The rolling hills around the small Northern California town of Tomales are a classic rancher’s dreamscape: dampened by coastal fog, covered in rich green grass and dotted with the standard triumvirate of grazing sheep, goats and dairy cattle. In one corner pasture, though, there’s a sight guaranteed to make even the most seasoned back-road cruiser hit the brakes and do a double-take. Their wide, flat horns curving gracefully behind their ears, the water buffalo of Ramini Mozzarella placidly chew away at their grass.
Up close, the animals are at first intimidating, looking suspicious as a visitor approaches the pasture gate. When they detect no threat, the buffalo crowd close, begging for attention. Mops of long, coarse hair crown their heads, and Yoda-like ears give them a sweet, comic look.
On a cool, muddy April morning, a blonde woman, slight in stature and almost lost in a voluminous barn coat and heavy rubber boots, opens the gate to the corner pasture and shoos the herd across the ranch driveway to new grazing grounds. One might expect a rodeo, but the buffalo trot happily toward their new location, kicking and bucking joyfully at the prospect of new, thick grass. Audrey Hitchcock watches her herd with obvious pride. Despite the intimidating size of the animals and their threatening-looking horns, she is armed only with a small curry-type brush, tucked into her coat pocket.
Audrey and her husband, Craig Ramini, founded Ramini Mozzarella in 2009. It’s one of only a handful of water buffalo dairy farms in the United States. At the time, they were the only Americans making real mozzarella di bufala.
Before starting Ramini Mozzarella, Audrey had a burgeoning architecture career, and Craig was an economics major in search of the right profession.
“He tried the tech industry, Wall Street … he wasn’t satisfied,” Audrey says. “When I met him, he wasn’t happy with what he was doing. He wanted something more exciting, something that made more of a contribution.”
Both had a passion for animals, and they agreed that their new adventure should definitely include them.
“He thought about a dog-grooming business,” Audrey says, but she was not onboard with that idea, so they kept looking.
Their “aha!” moment came when Audrey’s brother returned from a trip to Italy raving about the fresh mozzarella made from water-buffalo milk.
Audrey and Craig started researching water buffalo and found they are not only hardy and able to survive well on low-quality food but they are also very sweet.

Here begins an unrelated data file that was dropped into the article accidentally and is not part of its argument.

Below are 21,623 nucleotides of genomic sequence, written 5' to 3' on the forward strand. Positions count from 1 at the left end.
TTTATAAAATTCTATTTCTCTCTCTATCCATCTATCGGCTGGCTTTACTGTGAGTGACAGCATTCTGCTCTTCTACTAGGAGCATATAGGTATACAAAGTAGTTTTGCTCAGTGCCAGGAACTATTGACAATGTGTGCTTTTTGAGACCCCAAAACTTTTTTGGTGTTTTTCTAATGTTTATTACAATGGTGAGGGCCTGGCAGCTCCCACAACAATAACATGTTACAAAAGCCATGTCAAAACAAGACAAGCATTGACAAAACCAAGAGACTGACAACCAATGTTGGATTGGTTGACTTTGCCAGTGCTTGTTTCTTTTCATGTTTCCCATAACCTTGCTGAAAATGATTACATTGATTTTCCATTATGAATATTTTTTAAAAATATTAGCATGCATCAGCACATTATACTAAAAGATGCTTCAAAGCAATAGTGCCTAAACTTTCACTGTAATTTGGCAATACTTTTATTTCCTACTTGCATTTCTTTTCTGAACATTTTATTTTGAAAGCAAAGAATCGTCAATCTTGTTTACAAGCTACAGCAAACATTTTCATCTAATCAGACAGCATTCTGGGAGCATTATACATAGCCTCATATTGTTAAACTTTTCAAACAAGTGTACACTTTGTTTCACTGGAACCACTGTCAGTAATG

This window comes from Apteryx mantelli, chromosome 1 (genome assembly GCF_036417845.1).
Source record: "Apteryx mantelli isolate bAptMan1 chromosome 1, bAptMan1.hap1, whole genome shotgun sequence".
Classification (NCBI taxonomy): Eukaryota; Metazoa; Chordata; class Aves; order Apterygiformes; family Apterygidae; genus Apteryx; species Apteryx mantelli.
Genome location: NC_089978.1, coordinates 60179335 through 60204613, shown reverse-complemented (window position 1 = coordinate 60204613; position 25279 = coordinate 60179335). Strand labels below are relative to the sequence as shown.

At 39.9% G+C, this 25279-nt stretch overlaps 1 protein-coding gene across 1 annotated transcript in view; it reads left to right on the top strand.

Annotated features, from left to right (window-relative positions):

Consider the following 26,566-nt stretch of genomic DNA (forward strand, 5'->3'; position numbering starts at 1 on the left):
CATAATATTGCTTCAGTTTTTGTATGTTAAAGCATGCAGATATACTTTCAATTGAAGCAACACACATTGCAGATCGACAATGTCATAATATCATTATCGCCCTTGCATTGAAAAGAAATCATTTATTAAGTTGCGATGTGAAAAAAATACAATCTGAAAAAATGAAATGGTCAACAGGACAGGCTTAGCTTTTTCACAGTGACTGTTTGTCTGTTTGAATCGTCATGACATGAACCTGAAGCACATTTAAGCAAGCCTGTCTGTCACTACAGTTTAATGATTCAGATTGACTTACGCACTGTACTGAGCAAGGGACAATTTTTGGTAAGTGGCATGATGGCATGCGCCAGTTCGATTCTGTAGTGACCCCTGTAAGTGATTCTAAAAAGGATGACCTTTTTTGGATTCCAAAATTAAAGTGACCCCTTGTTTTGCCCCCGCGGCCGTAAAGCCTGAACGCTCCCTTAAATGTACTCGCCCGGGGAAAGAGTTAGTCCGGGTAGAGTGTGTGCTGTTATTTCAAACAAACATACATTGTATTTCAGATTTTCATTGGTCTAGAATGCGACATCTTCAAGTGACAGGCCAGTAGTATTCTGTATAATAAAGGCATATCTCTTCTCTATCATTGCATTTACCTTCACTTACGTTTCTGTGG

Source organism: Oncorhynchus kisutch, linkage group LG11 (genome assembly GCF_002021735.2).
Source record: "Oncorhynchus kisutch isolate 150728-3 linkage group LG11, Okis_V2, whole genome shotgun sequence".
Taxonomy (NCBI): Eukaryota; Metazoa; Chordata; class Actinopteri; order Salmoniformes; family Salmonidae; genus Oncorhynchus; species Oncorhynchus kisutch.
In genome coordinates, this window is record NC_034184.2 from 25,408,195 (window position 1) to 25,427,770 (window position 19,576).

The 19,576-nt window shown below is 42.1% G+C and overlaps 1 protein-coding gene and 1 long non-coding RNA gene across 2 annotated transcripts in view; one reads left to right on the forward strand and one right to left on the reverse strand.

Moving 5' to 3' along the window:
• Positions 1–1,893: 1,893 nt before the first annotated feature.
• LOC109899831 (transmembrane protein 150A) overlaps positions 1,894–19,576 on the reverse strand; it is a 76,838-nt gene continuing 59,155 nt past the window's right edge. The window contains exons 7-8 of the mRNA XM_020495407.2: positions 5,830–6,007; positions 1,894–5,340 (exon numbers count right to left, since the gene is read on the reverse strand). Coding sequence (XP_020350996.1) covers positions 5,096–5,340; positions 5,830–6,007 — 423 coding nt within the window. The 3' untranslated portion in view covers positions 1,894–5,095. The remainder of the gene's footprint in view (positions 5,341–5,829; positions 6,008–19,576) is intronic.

“They love human affection, and they can become like dogs if you put the time in,” Audrey says.
Thrilled about the prospect of working with these unusual animals, she was now 100 percent on board.
Starting a dairy is a risky choice, but starting a dairy never having milked a cow or made cheese was downright hazardous. Neither Audrey nor Craig had a scrap of experience. Undaunted, they moved ahead swiftly, locating five animals for their first small herd and setting up the dairy and farmstead creamery.
Buffalo For Beginners
Having a field filled with friendly buffalo wasn’t enough. The new enterprise needed to start making money, and cheesemaking began in earnest. Handling the buffalo and getting them into the milking barn was a big challenge. Some of the animals that came from wild herds had never seen the inside of a barn.
“They didn’t like the regular milking stanchions and standing side-by-side like in a normal dairy,” Audrey says.
Craig designed two milking stations that position the buffalo nose to tail, in the center aisle of the milking barn. While there was initially some wrestling involved in getting them into the chute, Audrey and Craig discovered that brushing and scratching the buffalo helped the animals to relax.
Keeping the buffalo relaxed and happy means a release of oxytocin, which means they will let down their milk. During a recent milking session, she scrubbed one of her animal’s hindquarters with her trusty buffalo brush. The buffalo responded by curling her tail and arching her back. Water buffalo only produce about half as much milk as a dairy cow — although the butterfat content is typically triple, and the protein content double that of bovine dairy cattle — so anything that encourages production becomes a critical part of the milking routine, even if it’s just a bit of sweet talk and a session with Audrey’s brush.
“We figured out that they like to be in the middle so they can see the whole barn,” she says. “They like to be able to have their heads free.”
Unlike dairy cows, which are either bred to be hornless, aka polled, or are dehorned as calves, the water buffalo are heavily dependent on their horns.
“Their horns are very important to them,” she says. “They regulate their body temperature; they use them to nudge their babies around, to dig themselves mud puddles, and to communicate and establish rank within the herd. I see their horns as their hands.”
Horn density can also indicate dominance. When a cow in the dry herd gives birth and rejoins the lactating herd, she needs to reestablish her position.
“They put their nose in the air and tilt their heads and give what I call the stink eye,” Audrey says.
Sometimes, a newly introduced cow will immediately acquiesce, but oftentimes, the newcomer holds her ground and the two click horns in a minor scuffle. The animal with the denser horns generally takes rank over the other.
Partly due to innovation, partly to hard work and perhaps due to a big dose of beginner’s luck, Ramini Mozzarella was a hit. Craig and Audrey worked side by side, handling all aspects of production, distribution and caring for the herd. It was exhilarating but exhausting.